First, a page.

1. Grumps
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    Grumps Member

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    Queries/Submissions Query letter

    Discussion in 'Publishing' started by Grumps, Oct 17, 2008.

    Hello

    I'm just about to send a query letter. The ms in question is the middle part of a three-novel set but can be read on its own, and should be read first. There will be a prequel and sequel. The prequel is currently under construction.

    In my letter, do I mention the other novels or just the one for submission?
     
  2. Cogito
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    Cogito Former Mod, Retired Supporter Contributor

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    You're only in a position to sell one novel, and you will have your work cut out for you with that alone, unless you are already an established novelist (in which case you wouldn't have to ask this).

    It's a standalone novel, or had better be. Never mind any pland you have for related novels; keep them to yourself. Once you have sold your first novel, you have a leg up on selling a related novel to the same publisher when it is ready.
     
  3. Rei
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    Rei Contributing Member Contributor

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    Having multi-part novels that work on their own is a good idea anyway. What if your library didn't realize that they were part of a series and didn't order them all? You have to be able to read them without getting confused.
     
  4. NaCl
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    NaCl Contributing Member Contributor

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    Here are several sites I use as reference for query letters. They pretty much repeat a theme and each offers their reasoning for the design of each paragraph in a query letter.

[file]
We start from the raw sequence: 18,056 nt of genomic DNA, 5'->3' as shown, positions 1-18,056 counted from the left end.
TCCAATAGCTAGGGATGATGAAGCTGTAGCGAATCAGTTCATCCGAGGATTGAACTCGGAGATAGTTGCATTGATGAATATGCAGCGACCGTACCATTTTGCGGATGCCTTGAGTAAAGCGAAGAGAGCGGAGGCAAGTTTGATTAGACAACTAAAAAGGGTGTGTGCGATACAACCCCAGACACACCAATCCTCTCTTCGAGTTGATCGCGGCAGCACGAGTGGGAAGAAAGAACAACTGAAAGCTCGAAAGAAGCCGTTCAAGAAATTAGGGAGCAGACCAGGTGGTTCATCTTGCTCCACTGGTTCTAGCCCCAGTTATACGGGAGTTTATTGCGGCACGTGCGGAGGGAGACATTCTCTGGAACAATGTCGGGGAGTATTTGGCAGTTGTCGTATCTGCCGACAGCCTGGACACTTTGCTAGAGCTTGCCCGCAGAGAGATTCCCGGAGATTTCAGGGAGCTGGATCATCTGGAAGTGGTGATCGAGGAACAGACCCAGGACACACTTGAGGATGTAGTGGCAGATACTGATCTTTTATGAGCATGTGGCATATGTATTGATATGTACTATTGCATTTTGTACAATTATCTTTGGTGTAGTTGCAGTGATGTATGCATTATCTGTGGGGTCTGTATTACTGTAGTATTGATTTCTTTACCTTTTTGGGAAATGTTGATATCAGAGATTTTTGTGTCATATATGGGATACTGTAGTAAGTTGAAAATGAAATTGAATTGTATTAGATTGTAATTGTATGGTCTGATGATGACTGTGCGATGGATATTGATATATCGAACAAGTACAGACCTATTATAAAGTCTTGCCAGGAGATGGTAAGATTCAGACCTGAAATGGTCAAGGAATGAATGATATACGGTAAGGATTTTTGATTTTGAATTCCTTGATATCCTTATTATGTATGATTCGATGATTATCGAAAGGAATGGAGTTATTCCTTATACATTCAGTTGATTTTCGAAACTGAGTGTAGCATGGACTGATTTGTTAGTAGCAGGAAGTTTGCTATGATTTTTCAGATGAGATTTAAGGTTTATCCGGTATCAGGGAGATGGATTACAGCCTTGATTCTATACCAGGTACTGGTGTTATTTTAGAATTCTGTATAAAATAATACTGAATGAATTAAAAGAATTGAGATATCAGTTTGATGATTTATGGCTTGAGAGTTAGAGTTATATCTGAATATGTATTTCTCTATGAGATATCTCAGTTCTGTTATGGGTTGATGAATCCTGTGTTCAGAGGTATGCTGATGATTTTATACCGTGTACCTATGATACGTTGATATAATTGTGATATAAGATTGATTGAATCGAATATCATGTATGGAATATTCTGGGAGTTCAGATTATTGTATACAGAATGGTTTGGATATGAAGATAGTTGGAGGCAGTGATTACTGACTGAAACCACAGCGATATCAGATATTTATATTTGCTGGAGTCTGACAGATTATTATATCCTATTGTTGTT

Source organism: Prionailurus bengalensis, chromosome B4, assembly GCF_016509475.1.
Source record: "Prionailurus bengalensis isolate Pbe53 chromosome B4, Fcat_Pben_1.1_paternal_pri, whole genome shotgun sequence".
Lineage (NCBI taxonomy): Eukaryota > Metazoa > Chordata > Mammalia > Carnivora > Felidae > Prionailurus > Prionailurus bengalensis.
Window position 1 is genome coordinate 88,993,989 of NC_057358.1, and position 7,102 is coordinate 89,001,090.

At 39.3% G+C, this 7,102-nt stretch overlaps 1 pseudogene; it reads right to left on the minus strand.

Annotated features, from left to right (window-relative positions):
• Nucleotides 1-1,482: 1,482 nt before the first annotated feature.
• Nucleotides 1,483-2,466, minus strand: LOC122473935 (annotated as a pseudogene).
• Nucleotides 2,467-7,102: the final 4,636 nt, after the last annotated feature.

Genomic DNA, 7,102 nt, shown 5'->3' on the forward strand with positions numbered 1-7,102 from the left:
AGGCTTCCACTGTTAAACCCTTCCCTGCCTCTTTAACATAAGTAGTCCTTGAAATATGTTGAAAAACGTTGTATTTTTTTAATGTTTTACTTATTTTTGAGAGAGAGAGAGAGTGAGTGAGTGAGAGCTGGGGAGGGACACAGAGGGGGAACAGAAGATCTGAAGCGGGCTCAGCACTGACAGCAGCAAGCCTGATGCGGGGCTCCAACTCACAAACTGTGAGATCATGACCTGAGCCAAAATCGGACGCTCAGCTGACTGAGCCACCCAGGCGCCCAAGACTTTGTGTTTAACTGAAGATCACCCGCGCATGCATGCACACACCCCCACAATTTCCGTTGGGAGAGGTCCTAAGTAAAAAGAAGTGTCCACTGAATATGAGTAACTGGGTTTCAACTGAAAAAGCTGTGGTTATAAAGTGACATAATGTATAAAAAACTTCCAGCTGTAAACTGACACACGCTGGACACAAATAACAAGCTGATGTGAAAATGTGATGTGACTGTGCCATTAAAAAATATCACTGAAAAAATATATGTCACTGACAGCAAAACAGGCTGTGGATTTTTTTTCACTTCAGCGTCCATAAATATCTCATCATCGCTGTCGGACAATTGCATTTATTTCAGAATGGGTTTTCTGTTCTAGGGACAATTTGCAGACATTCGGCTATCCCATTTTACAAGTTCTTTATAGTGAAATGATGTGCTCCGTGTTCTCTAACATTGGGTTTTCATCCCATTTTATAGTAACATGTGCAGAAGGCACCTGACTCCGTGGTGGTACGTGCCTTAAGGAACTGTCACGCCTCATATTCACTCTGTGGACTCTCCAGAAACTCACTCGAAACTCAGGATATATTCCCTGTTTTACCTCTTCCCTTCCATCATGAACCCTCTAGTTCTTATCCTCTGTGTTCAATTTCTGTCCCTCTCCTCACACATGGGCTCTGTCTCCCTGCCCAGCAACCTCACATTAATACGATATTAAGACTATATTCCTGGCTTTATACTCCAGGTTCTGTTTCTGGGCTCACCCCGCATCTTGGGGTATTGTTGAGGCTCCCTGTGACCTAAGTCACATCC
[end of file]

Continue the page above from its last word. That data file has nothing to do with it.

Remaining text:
Science Fiction and Fantasy Writers of America
    http://www.sfwa.org/writing/query.htm

    AgentQuery.com
    http://www.agentquery.com/writer_hq.aspx

    Tara Harper - editor and successful sci-fi writer
    http://www.tarakharper.com/faq_qery.htm

    Robert Sawyer - award winning sci-fi writer
    http://www.sfwriter.com/agent.htm

    As far as mentioning sequels, Robert Sawyer says, "Agents have no use for one-book clients, since almost all first novels sell for peanuts — the agent makes no real money unless you have an on-going career."

    Several other query letter sites I use say the same thing. If you have potential to write one successful book, that's nice, but if you have already planned several sequels, then your potential profitability to the agent and publisher is far greater.
     
  5. Grumps
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    Grumps Member

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    Thanks again for all of the useful comments.

    I had suspected that Cogito's answer was correct, and it should be a one-book sale to an agent. But then I read Salty's comments and now consider it would be beneficial to mention the book as part of a series.

    All books (written and planned) can be read standalone.
     
  6. mammamaia